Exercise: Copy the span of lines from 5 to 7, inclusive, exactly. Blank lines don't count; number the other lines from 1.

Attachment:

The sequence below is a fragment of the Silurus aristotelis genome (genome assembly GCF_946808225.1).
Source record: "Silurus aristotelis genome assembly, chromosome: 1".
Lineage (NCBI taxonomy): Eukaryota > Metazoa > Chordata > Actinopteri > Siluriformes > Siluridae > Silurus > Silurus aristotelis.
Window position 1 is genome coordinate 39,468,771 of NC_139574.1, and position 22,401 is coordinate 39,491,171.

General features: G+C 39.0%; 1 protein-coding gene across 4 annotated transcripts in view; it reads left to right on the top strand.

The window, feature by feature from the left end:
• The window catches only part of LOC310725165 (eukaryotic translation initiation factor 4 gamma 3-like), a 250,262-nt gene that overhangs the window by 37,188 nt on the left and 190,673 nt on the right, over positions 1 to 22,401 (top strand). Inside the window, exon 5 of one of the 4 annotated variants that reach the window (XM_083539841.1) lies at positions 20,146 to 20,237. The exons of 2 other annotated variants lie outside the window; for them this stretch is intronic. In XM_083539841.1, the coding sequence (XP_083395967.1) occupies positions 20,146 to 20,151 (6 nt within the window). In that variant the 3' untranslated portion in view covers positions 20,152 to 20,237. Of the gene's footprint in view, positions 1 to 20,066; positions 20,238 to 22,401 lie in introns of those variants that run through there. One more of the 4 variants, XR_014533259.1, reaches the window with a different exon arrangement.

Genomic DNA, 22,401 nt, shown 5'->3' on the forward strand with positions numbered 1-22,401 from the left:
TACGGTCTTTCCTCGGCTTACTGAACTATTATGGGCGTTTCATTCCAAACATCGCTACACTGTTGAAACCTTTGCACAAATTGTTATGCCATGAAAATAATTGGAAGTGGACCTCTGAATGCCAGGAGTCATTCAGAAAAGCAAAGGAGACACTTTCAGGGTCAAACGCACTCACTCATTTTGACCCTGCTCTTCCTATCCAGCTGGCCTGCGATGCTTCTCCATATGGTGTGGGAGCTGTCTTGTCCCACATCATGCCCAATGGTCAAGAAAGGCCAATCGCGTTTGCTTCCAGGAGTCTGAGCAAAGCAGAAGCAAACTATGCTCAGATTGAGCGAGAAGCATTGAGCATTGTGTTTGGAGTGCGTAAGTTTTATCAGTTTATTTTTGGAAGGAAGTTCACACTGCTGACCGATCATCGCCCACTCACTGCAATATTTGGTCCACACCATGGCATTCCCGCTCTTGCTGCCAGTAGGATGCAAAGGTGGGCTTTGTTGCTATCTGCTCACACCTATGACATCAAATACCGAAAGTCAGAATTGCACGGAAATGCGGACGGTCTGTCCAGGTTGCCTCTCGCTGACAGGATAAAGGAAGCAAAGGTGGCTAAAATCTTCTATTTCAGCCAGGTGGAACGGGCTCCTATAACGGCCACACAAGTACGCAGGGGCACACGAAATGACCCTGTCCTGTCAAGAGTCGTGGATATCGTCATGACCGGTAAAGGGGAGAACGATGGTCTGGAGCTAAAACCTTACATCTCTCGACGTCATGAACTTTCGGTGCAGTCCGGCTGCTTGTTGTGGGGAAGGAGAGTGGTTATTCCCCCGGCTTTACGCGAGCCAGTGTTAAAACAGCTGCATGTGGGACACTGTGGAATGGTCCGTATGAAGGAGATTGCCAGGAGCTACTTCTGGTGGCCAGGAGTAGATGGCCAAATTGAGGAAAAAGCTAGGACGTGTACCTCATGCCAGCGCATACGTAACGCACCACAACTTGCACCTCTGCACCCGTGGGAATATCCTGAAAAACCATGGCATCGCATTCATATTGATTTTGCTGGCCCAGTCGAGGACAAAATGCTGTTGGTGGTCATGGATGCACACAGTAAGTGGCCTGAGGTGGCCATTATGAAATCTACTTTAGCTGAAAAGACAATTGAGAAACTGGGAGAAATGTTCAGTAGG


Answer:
General features: G+C 39.0%; 1 protein-coding gene across 4 annotated transcripts in view; it reads left to right on the top strand.

The window, feature by feature from the left end:
• The window catches only part of LOC310725165 (eukaryotic translation initiation factor 4 gamma 3-like), a 250,262-nt gene that overhangs the window by 37,188 nt on the left and 190,673 nt on the right, over positions 1 to 22,401 (top strand). Inside the window, exon 5 of one of the 4 annotated variants that reach the window (XM_083539841.1) lies at positions 20,146 to 20,237. The exons of 2 other annotated variants lie outside the window; for them this stretch is intronic. In XM_083539841.1, the coding sequence (XP_083395967.1) occupies positions 20,146 to 20,151 (6 nt within the window). In that variant the 3' untranslated portion in view covers positions 20,152 to 20,237. Of the gene's footprint in view, positions 1 to 20,066; positions 20,238 to 22,401 lie in introns of those variants that run through there. One more of the 4 variants, XR_014533259.1, reaches the window with a different exon arrangement.